By the afternoon of Feb. 9, two days later, however, there were alarming signs that all was not well with Houston. Poised to remind the world of her greatness at the Grammy Awards, she attended rehearsals that afternoon and danced just off-camera as reporters interviewed R&B singers Brandy and Monica and Houston’s longtime mentor, Clive Davis. The Los Angeles Times reported that her demeanor was such that Grammy personnel were concerned that Houston’s antics would be filmed and attract negative publicity. At times during her stay at the Beverly Hilton, Houston was seen disheveled, appearing in mismatched clothes and with dripping-wet hair; in one instance, she did handstands near the pool.
Later that day, things started off well at singer Kelly Price‘s pre-Grammy party at Tru Hollywood. R&B singer Kenny Lattimore says that Houston looked healthy and “absolutely gorgeous with her black dress on.” She spent at least three hours at the event, mixing it up with old friends and briefly joining Price onstage to serenade her with a few lines from the song “Jesus Loves Me.”
“She sang to Kelly, and it really felt like we were watching a private moment,” says Lattimore. “She came up and looked at Kelly and sang, ‘Yes, Jesus loves me for the Bible tells me so.’ People went crazy.”
But Houston also was seen yelling at an assistant and, according to an eyewitness, she later got into a nearly physical altercation with X?Factor finalist Stacy Francis, apparently because Houston felt “crowded out” in a conversation with R&B singer Ray J, her friend and sometime boyfriend. “Whitney just got belligerent,” the source tells THR. (Francis declined comment, other than to express her respect for Houston.)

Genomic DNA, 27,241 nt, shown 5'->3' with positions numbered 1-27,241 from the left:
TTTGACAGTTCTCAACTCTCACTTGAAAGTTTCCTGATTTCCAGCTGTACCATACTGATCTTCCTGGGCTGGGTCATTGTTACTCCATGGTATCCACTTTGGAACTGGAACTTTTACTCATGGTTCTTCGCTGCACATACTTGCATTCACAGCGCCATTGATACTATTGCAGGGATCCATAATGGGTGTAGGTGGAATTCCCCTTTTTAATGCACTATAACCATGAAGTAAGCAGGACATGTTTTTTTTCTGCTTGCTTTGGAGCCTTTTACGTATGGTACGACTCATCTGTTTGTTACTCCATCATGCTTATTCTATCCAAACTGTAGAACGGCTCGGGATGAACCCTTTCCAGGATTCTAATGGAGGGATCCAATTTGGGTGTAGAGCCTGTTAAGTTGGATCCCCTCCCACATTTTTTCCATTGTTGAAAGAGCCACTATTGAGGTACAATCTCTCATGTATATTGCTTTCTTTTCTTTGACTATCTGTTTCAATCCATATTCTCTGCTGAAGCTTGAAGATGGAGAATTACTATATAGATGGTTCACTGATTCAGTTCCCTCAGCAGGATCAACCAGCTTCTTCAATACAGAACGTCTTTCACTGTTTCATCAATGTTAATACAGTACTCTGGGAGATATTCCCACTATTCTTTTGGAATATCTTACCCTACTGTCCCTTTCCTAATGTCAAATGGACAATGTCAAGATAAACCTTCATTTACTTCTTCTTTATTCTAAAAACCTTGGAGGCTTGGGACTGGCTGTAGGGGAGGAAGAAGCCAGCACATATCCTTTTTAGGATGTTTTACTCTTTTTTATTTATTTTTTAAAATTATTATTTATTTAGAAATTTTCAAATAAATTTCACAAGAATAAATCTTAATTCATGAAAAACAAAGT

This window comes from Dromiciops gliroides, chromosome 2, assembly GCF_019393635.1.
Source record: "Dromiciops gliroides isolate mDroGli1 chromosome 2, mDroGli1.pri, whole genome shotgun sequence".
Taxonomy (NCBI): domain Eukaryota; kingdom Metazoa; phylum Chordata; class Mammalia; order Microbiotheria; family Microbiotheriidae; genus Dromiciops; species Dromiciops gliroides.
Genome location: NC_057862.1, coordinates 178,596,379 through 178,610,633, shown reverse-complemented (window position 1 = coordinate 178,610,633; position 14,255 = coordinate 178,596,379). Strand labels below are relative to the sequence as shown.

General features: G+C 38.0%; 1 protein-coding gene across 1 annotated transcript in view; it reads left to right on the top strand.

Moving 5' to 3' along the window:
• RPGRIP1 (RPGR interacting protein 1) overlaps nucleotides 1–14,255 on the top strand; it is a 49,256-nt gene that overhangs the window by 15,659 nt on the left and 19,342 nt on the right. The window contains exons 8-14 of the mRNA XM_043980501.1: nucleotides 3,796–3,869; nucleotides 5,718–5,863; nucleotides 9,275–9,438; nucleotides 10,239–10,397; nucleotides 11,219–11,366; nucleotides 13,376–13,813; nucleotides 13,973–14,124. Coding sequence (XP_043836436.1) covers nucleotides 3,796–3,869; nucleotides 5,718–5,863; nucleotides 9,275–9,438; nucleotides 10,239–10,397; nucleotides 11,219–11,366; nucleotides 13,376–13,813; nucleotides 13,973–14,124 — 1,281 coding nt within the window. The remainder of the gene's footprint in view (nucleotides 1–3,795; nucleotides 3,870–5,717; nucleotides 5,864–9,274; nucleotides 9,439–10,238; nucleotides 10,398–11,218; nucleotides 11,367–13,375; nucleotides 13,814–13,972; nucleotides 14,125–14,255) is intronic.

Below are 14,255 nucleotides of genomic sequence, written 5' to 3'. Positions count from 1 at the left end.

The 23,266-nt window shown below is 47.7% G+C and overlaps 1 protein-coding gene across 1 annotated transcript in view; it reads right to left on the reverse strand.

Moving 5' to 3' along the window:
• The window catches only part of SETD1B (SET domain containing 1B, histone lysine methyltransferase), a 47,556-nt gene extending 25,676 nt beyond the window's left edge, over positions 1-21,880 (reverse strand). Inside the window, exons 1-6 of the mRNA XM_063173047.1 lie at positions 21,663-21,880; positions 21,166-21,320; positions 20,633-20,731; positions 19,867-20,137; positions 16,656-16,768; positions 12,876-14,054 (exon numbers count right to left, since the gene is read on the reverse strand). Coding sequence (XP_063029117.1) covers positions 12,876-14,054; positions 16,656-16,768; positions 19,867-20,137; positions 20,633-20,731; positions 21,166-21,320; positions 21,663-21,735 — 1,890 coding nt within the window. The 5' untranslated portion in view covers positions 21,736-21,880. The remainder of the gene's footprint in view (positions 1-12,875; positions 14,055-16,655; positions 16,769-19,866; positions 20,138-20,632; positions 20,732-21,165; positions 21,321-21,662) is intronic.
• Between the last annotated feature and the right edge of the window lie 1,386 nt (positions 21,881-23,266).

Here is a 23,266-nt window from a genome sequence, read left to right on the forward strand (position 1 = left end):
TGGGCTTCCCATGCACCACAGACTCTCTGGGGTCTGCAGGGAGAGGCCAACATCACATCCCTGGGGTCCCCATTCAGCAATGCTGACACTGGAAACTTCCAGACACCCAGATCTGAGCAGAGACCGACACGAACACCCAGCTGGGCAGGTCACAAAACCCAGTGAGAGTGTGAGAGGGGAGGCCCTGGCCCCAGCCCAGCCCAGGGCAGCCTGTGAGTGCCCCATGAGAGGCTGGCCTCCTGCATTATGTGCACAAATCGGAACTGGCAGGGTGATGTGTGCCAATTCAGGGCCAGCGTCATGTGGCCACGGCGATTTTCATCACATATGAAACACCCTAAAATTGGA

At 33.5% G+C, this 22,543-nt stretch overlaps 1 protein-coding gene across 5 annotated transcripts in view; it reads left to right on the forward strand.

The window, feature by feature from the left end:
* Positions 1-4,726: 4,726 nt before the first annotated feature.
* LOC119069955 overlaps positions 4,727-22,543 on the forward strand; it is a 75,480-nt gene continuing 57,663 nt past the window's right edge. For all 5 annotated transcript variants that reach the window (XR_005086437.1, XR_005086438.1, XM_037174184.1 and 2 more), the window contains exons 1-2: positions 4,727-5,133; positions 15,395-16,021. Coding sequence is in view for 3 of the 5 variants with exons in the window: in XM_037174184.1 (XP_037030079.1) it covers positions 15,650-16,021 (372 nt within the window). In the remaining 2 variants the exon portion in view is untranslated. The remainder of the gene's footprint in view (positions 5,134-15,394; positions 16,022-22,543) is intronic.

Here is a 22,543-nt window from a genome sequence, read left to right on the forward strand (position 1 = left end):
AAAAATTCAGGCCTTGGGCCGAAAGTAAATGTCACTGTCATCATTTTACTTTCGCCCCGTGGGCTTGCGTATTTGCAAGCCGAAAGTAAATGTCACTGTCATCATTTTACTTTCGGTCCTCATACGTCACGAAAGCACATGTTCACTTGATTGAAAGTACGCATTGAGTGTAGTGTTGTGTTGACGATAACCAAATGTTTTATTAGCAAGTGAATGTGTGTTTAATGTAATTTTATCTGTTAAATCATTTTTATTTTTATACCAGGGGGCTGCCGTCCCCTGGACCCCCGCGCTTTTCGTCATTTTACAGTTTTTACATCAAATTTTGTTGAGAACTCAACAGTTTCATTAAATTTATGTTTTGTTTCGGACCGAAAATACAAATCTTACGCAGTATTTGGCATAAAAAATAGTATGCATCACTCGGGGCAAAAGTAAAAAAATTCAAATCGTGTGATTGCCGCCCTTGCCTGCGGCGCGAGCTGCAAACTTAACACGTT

On Feb. 10, when contacted by THR about the X Factor opportunity, Houston’s publicist claimed the singer was at a spa. The next day, at about 3:30 p.m. on Feb. 11, hours before Houston was supposed to attend Davis’ annual pre-Grammy party and accompany her mentor on the red carpet, a member of Houston’s personal staff found the star “underwater and apparently unconscious” in the bathtub of her hotel suite, according to the Beverly Hills Police Department. She was pronounced dead on the scene at about 4?p.m. Houston’s daughter, Bobbi Kristina, 18, was taken to nearby Cedars-Sinai hospital twice over the weekend after the grim discovery. She was said to be exhausted and inconsolable.
Police have declined to confirm reports that investigators recovered bottles of prescription drugs from the hotel suite and will release no further information about the investigation until the Los Angeles County coroner’s office completes its report. An autopsy was conducted Feb.?12, but the official cause of death won’t be known until toxicology tests are completed, which could take weeks. A funeral is scheduled for Feb. 18 at New Hope Baptist Church in Houston’s hometown of Newark, N.J.